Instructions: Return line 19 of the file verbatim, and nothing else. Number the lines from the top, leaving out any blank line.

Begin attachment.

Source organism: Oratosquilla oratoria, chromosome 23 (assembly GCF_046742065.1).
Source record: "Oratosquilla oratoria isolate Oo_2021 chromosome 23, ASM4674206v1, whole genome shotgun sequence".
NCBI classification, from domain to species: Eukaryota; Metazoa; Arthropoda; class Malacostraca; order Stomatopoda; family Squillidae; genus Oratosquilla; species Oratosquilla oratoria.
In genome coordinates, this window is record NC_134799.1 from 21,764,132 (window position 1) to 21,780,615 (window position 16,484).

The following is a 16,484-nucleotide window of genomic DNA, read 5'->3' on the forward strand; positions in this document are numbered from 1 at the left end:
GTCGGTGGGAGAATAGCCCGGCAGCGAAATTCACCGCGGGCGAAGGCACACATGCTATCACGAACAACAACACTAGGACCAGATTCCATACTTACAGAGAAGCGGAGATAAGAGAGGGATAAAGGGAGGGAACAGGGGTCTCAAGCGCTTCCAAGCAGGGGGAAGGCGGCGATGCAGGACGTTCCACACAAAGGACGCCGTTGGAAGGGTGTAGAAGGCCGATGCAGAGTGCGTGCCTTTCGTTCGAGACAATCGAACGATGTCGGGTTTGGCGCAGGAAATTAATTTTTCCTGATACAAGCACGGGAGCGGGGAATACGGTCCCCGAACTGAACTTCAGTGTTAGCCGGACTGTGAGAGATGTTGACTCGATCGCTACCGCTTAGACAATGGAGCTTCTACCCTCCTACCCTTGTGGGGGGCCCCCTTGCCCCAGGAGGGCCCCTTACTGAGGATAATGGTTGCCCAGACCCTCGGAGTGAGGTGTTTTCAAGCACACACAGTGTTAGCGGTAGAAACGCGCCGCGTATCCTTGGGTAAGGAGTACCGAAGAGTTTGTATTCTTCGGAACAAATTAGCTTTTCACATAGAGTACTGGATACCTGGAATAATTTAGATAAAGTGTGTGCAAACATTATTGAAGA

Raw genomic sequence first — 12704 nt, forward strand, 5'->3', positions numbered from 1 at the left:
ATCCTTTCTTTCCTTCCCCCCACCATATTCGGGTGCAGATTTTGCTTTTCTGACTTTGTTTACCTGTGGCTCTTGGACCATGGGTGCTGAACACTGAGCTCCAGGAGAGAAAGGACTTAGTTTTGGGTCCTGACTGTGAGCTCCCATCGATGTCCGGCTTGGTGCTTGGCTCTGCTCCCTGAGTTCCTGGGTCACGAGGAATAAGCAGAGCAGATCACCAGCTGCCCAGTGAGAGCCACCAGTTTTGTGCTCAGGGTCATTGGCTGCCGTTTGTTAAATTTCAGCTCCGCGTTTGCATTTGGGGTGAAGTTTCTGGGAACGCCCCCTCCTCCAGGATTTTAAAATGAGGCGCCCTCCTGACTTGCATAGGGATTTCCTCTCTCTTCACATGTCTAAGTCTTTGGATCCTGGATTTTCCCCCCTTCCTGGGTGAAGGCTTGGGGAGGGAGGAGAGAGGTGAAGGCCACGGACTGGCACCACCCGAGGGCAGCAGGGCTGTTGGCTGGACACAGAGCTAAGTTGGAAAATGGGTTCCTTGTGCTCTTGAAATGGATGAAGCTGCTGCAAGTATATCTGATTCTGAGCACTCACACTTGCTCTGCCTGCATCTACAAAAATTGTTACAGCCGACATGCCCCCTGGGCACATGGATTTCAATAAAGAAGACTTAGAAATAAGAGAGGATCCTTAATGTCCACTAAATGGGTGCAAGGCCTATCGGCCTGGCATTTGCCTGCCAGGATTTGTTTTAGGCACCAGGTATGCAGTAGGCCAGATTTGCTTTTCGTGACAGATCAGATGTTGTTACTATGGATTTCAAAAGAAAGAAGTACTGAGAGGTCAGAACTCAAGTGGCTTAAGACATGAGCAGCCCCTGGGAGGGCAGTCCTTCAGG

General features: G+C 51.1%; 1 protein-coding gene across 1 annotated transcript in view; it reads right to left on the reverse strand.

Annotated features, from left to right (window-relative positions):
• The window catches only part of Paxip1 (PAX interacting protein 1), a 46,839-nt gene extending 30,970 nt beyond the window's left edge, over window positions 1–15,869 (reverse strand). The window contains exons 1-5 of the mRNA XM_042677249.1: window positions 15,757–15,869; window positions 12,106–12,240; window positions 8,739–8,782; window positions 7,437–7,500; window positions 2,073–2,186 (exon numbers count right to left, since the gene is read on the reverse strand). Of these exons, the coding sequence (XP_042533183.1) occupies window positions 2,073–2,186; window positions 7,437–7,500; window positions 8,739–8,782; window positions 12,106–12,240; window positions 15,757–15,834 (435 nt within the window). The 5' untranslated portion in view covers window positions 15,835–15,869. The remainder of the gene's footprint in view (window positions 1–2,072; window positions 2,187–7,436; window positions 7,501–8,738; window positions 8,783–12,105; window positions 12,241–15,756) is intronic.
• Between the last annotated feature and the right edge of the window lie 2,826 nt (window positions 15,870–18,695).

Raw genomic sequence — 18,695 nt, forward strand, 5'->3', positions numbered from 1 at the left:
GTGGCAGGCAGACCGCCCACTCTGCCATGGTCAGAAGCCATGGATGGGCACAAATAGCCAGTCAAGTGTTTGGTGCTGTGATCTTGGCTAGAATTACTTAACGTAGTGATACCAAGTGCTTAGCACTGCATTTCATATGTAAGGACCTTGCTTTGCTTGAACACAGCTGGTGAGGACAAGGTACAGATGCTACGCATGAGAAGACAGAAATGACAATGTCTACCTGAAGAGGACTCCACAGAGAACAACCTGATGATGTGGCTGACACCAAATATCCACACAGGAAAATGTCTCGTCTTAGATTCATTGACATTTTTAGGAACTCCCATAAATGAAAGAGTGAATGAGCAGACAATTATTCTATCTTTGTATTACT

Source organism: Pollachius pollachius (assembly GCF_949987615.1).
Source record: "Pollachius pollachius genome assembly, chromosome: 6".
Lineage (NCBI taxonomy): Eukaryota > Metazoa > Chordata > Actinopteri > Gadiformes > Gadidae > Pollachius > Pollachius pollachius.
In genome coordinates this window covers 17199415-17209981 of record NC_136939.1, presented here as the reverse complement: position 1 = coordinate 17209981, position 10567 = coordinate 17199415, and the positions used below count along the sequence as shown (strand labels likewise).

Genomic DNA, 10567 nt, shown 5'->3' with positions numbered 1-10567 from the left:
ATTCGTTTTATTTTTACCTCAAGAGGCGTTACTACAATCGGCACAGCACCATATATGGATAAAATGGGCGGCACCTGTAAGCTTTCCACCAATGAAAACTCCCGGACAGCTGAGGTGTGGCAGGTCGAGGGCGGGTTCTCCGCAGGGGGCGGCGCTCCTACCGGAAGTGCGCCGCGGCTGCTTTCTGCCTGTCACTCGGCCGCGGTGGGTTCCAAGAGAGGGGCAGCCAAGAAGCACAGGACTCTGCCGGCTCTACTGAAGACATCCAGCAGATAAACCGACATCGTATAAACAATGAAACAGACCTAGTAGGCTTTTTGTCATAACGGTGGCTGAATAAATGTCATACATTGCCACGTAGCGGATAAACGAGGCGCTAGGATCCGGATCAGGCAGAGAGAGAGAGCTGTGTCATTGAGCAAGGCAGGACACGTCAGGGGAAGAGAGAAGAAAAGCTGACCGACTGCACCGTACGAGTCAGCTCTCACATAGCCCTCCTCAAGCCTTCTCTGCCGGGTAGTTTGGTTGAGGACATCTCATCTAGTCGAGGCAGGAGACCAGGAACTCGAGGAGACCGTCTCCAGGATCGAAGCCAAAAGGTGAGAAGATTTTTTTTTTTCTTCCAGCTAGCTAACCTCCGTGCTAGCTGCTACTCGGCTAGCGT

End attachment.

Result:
Genomic DNA, 10567 nt, shown 5'->3' with positions numbered 1-10567 from the left: